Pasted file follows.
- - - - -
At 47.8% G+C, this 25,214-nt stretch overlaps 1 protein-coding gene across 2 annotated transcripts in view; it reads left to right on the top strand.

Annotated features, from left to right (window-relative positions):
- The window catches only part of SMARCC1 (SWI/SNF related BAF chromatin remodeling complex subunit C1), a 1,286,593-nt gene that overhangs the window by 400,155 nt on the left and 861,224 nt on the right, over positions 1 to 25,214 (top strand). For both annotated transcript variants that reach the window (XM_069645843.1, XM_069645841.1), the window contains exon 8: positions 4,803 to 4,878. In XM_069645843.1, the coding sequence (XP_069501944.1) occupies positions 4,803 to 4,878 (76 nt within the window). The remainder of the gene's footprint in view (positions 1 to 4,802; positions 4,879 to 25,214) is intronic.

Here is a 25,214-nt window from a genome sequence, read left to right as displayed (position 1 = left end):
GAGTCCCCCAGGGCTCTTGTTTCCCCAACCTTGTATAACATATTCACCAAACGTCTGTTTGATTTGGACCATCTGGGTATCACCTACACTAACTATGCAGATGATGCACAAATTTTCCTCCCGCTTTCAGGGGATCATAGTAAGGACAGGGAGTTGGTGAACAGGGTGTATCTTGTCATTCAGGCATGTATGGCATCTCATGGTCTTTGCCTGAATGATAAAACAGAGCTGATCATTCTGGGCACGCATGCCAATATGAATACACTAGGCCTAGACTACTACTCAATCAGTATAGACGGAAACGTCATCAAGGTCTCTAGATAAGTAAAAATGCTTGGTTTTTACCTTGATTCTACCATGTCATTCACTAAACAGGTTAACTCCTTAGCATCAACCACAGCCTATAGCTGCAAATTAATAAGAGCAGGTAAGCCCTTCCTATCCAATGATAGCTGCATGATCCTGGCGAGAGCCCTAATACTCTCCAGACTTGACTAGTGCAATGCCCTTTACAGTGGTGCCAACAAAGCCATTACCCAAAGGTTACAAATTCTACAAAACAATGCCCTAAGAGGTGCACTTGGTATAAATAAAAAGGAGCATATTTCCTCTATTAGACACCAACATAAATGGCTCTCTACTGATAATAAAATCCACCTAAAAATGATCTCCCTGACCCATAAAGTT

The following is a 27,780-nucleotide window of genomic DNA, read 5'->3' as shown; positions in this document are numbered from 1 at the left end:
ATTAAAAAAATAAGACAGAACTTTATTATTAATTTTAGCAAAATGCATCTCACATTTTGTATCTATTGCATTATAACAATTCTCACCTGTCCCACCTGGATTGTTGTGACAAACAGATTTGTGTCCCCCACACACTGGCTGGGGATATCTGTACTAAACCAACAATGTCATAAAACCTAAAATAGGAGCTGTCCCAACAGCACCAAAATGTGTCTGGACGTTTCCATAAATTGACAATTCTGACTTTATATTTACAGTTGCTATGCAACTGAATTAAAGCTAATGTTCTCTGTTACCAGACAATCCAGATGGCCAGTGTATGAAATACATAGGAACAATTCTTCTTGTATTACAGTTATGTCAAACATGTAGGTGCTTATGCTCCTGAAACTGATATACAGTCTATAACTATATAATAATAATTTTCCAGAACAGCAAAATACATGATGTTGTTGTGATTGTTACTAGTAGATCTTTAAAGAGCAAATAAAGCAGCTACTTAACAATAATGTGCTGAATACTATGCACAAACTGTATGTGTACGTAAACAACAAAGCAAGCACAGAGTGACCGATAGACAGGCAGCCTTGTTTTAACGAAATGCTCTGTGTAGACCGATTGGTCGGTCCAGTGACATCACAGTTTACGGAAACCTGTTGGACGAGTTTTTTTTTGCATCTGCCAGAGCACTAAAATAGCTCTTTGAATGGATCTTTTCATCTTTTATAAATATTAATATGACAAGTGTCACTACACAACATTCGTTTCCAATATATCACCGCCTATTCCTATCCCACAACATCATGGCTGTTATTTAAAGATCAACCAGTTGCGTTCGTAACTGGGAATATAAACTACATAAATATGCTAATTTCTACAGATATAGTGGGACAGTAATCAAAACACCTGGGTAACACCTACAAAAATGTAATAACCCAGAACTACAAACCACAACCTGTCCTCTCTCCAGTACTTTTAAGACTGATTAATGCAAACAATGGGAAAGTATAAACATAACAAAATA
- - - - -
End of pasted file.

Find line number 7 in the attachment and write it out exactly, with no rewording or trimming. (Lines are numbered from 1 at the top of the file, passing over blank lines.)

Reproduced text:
ATTAAAAAAATAAGACAGAACTTTATTATTAATTTTAGCAAAATGCATCTCACATTTTGTATCTATTGCATTATAACAATTCTCACCTGTCCCACCTGGATTGTTGTGACAAACAGATTTGTGTCCCCCACACACTGGCTGGGGATATCTGTACTAAACCAACAATGTCATAAAACCTAAAATAGGAGCTGTCCCAACAGCACCAAAATGTGTCTGGACGTTTCCATAAATTGACAATTCTGACTTTATATTTACAGTTGCTATGCAACTGAATTAAAGCTAATGTTCTCTGTTACCAGACAATCCAGATGGCCAGTGTATGAAATACATAGGAACAATTCTTCTTGTATTACAGTTATGTCAAACATGTAGGTGCTTATGCTCCTGAAACTGATATACAGTCTATAACTATATAATAATAATTTTCCAGAACAGCAAAATACATGATGTTGTTGTGATTGTTACTAGTAGATCTTTAAAGAGCAAATAAAGCAGCTACTTAACAATAATGTGCTGAATACTATGCACAAACTGTATGTGTACGTAAACAACAAAGCAAGCACAGAGTGACCGATAGACAGGCAGCCTTGTTTTAACGAAATGCTCTGTGTAGACCGATTGGTCGGTCCAGTGACATCACAGTTTACGGAAACCTGTTGGACGAGTTTTTTTTTGCATCTGCCAGAGCACTAAAATAGCTCTTTGAATGGATCTTTTCATCTTTTATAAATATTAATATGACAAGTGTCACTACACAACATTCGTTTCCAATATATCACCGCCTATTCCTATCCCACAACATCATGGCTGTTATTTAAAGATCAACCAGTTGCGTTCGTAACTGGGAATATAAACTACATAAATATGCTAATTTCTACAGATATAGTGGGACAGTAATCAAAACACCTGGGTAACACCTACAAAAATGTAATAACCCAGAACTACAAACCACAACCTGTCCTCTCTCCAGTACTTTTAAGACTGATTAATGCAAACAATGGGAAAGTATAAACATAACAAAATA